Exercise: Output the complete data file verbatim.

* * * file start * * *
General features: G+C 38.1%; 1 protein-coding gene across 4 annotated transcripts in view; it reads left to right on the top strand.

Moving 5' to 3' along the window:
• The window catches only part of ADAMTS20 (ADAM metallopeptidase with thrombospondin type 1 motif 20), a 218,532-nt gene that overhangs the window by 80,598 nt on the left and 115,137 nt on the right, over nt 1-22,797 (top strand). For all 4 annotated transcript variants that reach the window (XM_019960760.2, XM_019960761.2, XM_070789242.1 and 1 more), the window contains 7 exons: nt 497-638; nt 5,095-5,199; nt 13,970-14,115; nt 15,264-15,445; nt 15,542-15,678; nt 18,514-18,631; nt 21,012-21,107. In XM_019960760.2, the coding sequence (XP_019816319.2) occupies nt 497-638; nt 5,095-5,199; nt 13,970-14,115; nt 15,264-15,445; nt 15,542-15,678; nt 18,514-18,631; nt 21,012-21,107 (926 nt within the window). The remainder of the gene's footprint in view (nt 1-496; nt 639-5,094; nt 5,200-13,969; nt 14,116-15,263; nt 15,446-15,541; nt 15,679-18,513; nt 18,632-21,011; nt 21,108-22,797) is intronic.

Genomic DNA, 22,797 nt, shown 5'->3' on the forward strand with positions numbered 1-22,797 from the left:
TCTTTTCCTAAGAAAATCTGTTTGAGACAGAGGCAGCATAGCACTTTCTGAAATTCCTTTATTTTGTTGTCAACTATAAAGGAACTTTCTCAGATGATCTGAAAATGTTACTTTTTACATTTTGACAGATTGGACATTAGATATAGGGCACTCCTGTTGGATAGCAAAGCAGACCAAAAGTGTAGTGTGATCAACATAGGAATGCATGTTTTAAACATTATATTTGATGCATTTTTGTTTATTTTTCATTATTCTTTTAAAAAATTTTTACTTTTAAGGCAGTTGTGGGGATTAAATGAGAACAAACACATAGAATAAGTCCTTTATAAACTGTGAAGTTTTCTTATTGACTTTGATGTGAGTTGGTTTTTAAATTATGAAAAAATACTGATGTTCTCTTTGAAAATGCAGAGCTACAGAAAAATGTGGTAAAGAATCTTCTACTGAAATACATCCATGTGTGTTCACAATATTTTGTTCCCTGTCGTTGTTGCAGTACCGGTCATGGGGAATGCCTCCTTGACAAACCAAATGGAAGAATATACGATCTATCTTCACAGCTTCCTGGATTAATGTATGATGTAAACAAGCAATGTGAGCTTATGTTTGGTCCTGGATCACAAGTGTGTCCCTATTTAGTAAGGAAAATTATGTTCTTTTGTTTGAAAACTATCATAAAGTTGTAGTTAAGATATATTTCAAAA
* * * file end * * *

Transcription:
General features: G+C 38.1%; 1 protein-coding gene across 4 annotated transcripts in view; it reads left to right on the top strand.

Moving 5' to 3' along the window:
• The window catches only part of ADAMTS20 (ADAM metallopeptidase with thrombospondin type 1 motif 20), a 218,532-nt gene that overhangs the window by 80,598 nt on the left and 115,137 nt on the right, over nt 1-22,797 (top strand). For all 4 annotated transcript variants that reach the window (XM_019960760.2, XM_019960761.2, XM_070789242.1 and 1 more), the window contains 7 exons: nt 497-638; nt 5,095-5,199; nt 13,970-14,115; nt 15,264-15,445; nt 15,542-15,678; nt 18,514-18,631; nt 21,012-21,107. In XM_019960760.2, the coding sequence (XP_019816319.2) occupies nt 497-638; nt 5,095-5,199; nt 13,970-14,115; nt 15,264-15,445; nt 15,542-15,678; nt 18,514-18,631; nt 21,012-21,107 (926 nt within the window). The remainder of the gene's footprint in view (nt 1-496; nt 639-5,094; nt 5,200-13,969; nt 14,116-15,263; nt 15,446-15,541; nt 15,679-18,513; nt 18,632-21,011; nt 21,108-22,797) is intronic.

Genomic DNA, 22,797 nt, shown 5'->3' on the forward strand with positions numbered 1-22,797 from the left:
TCTTTTCCTAAGAAAATCTGTTTGAGACAGAGGCAGCATAGCACTTTCTGAAATTCCTTTATTTTGTTGTCAACTATAAAGGAACTTTCTCAGATGATCTGAAAATGTTACTTTTTACATTTTGACAGATTGGACATTAGATATAGGGCACTCCTGTTGGATAGCAAAGCAGACCAAAAGTGTAGTGTGATCAACATAGGAATGCATGTTTTAAACATTATATTTGATGCATTTTTGTTTATTTTTCATTATTCTTTTAAAAAATTTTTACTTTTAAGGCAGTTGTGGGGATTAAATGAGAACAAACACATAGAATAAGTCCTTTATAAACTGTGAAGTTTTCTTATTGACTTTGATGTGAGTTGGTTTTTAAATTATGAAAAAATACTGATGTTCTCTTTGAAAATGCAGAGCTACAGAAAAATGTGGTAAAGAATCTTCTACTGAAATACATCCATGTGTGTTCACAATATTTTGTTCCCTGTCGTTGTTGCAGTACCGGTCATGGGGAATGCCTCCTTGACAAACCAAATGGAAGAATATACGATCTATCTTCACAGCTTCCTGGATTAATGTATGATGTAAACAAGCAATGTGAGCTTATGTTTGGTCCTGGATCACAAGTGTGTCCCTATTTAGTAAGGAAAATTATGTTCTTTTGTTTGAAAACTATCATAAAGTTGTAGTTAAGATATATTTCAAAA